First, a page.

Complete paralysis patients are those who cannot control either of their limbs. Typically, their lives are spent under the care of one carer or another, and they are entirely dependent on them from food to sanitary arrangements. It is a condition of utter helplessness and cases of recovery have been exceedingly rare. So, we have to turn to aiding technology to help them regain some independent movement. Engineers at UCLA have turned to robotic exoskeletons to help paralyzed people move on their own.
In a recent experiment at the University premises, they attached such a frame to a physically challenged man using a non-invasive stimulation procedure to give controls to his spinal cord. With the help of this incredible application of exoskeletons, this stricken man can now walk and do some activities voluntarily. The technology, however, isn’t completely out of the blue as recently five paralyzed people had been able to move their legs with the help of exoskeletons in a prequel research of the technology. Now, it has been extended to include the whole body!
Mark Pollock, the lucky man who was selected as a test subject for this new aiding technology has gained some voluntary movement after extensive training with electrical simulations spanning two weeks. Pollock wasn’t paralyzed since birth; rather he had suffered from it nearly four years ago. He was given five days training on the exoskeleton itself and afterwards, some muscle building was required to make the simulation possible. Regaining mobility through this technique has never been easy, but it has been achieved with some level of success. This new development shows that these exoskeletons result in enhanced cardiovascular function and improved muscle toning as well.
The system is battery powered, and it is essentially the combination of such a system and a non-invasive neurological simulator that can trigger leg movements through signals from the brain. Pollock displayed incredible progress in such a short space of time. He may get even better as time progresses. Due to the intensity of the training, his heart rate shot to 139 beats per minute which is a very good sign since it enhances his cardio-vascular action that had been lying dormant in recent times after his paralysis. It was a very exciting and emotional moment for the guy as he used to be an athlete and broke his back in a second-storey fall. He had fared deserts and polar ice caps in the North as part of a ultra-endurance races, and he also rowed professionally in Commonwealth games winning his country several medals too. He can’t get enough of the new skeleton, and he hopes it adds more functionality to his limbs in particular.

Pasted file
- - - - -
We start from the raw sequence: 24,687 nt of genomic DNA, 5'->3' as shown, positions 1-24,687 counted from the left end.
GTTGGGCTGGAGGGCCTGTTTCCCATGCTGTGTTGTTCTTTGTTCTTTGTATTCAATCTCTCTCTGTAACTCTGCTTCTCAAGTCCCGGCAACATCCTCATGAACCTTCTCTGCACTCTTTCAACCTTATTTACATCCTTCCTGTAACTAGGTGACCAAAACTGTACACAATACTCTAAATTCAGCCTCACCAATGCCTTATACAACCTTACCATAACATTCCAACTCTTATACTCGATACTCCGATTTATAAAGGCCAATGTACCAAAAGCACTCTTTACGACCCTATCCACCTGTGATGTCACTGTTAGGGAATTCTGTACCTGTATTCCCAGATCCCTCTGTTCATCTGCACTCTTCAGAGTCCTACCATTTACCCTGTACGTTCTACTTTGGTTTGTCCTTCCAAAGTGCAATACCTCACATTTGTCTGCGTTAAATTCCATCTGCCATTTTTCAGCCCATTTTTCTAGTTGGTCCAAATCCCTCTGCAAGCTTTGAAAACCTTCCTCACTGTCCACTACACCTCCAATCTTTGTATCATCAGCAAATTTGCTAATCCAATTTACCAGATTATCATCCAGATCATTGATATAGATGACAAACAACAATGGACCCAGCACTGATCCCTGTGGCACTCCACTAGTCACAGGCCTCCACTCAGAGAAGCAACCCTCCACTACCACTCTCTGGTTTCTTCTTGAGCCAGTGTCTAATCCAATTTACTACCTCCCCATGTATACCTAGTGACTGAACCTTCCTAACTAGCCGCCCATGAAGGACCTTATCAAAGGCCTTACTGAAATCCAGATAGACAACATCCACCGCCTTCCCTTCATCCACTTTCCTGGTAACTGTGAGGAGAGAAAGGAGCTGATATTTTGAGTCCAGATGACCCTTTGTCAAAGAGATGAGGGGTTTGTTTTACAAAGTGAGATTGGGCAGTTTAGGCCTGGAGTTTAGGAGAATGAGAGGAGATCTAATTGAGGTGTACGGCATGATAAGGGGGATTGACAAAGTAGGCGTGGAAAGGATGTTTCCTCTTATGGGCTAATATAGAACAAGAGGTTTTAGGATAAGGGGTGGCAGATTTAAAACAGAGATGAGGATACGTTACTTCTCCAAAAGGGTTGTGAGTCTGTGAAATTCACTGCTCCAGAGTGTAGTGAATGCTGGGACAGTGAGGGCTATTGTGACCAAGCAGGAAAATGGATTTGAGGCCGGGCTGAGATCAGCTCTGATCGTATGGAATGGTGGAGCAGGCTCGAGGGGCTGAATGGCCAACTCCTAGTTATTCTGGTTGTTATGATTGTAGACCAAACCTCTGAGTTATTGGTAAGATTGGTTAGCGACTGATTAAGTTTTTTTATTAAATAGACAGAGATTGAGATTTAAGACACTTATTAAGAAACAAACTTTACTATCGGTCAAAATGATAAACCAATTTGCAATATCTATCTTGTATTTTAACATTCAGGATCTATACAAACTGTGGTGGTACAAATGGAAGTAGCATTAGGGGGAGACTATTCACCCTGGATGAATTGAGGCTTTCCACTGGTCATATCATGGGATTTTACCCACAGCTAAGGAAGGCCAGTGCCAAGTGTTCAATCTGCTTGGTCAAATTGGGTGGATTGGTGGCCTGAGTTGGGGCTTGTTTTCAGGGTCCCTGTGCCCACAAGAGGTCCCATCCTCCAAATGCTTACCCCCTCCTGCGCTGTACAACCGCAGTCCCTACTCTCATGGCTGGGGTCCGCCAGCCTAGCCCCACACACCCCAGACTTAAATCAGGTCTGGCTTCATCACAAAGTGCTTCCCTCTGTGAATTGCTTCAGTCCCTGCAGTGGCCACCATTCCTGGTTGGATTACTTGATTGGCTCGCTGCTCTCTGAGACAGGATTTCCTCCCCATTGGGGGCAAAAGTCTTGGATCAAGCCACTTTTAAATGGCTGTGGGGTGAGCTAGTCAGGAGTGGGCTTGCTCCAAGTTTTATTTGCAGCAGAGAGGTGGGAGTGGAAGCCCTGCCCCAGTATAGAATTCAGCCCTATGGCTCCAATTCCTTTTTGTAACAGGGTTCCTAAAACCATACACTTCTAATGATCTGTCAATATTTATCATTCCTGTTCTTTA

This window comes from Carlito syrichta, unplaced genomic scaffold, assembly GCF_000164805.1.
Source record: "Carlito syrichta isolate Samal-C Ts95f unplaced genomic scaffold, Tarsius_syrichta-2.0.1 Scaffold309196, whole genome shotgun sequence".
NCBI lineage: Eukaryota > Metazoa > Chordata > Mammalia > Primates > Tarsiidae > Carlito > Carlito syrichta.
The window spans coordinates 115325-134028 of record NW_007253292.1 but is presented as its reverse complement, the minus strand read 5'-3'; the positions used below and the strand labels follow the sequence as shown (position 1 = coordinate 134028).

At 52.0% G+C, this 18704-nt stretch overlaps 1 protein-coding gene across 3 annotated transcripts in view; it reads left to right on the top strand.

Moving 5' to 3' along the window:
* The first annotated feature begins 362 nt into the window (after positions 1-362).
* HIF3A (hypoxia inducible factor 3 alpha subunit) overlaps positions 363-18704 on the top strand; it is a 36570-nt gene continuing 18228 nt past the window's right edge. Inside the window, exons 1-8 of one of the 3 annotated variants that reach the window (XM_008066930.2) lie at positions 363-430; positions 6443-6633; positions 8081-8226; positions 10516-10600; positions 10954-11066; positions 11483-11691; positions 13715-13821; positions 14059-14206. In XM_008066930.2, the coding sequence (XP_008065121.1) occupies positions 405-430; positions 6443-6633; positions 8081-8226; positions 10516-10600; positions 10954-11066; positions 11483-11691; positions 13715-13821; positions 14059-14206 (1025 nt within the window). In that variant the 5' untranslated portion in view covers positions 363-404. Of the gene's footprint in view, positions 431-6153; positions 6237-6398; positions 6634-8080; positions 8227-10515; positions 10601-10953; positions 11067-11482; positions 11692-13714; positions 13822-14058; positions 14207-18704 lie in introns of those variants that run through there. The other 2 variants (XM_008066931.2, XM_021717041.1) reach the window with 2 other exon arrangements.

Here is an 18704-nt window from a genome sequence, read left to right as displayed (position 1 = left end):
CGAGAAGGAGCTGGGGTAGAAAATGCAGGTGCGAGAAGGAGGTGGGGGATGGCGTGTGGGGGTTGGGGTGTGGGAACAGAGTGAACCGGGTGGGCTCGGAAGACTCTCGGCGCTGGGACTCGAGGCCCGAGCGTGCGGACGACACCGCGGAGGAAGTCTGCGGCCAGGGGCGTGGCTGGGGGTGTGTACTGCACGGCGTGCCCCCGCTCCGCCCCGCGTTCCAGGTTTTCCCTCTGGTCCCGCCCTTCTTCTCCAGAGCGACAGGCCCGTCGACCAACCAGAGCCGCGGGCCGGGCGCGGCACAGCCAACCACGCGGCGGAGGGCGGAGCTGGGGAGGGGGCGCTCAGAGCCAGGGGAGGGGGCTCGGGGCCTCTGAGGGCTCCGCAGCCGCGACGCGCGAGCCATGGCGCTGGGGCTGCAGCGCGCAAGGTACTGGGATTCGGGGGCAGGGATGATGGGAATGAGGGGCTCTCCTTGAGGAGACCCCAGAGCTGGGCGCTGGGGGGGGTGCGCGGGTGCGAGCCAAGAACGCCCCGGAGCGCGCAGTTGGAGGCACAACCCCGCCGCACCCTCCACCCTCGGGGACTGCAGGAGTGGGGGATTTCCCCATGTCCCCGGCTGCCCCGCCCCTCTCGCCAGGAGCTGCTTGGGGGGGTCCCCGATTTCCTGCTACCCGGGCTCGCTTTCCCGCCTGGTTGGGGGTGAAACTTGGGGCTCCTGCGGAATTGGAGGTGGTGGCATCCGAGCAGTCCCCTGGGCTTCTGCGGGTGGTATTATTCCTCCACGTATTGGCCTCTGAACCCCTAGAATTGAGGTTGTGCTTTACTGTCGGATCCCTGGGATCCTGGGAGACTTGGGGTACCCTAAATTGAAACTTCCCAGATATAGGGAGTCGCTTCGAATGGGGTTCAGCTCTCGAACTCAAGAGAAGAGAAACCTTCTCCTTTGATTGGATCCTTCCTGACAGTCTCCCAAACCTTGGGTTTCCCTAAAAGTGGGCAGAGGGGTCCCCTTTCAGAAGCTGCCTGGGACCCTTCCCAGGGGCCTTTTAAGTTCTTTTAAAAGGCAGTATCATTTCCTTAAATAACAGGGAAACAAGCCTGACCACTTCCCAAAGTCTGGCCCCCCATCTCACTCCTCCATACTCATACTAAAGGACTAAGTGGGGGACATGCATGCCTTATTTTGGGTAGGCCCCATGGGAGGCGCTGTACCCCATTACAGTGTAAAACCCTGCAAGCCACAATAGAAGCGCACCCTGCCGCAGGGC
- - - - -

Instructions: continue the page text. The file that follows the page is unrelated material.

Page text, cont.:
In order to monitor Pollock’s progress, a new neurological based sensing system was designed to record the level of his voluntary control over the apparel. It compares the voluntary motion of the test subject with the amount of assistance being provided by the attachment. It is a way to motivate Pollock to push harder and achieve more control over his actions because if the control drops, the body becomes passive, and improvement is halted.
During the experiment, it was shown that the former athlete was able to lift his left leg up and turn his knee joint all on his own which is an excellent sign that more control could be achieved. Maybe in the future, he can actively assist the robot in all kinds of movements. It would be a new hope for all people around the world who have partial or complete paralysis. So, it would give them a new life altogether by assisting their voluntary movement reclamation. So, if you are suffering from a terrible condition like this, there is lots of hopes for you to be normal again!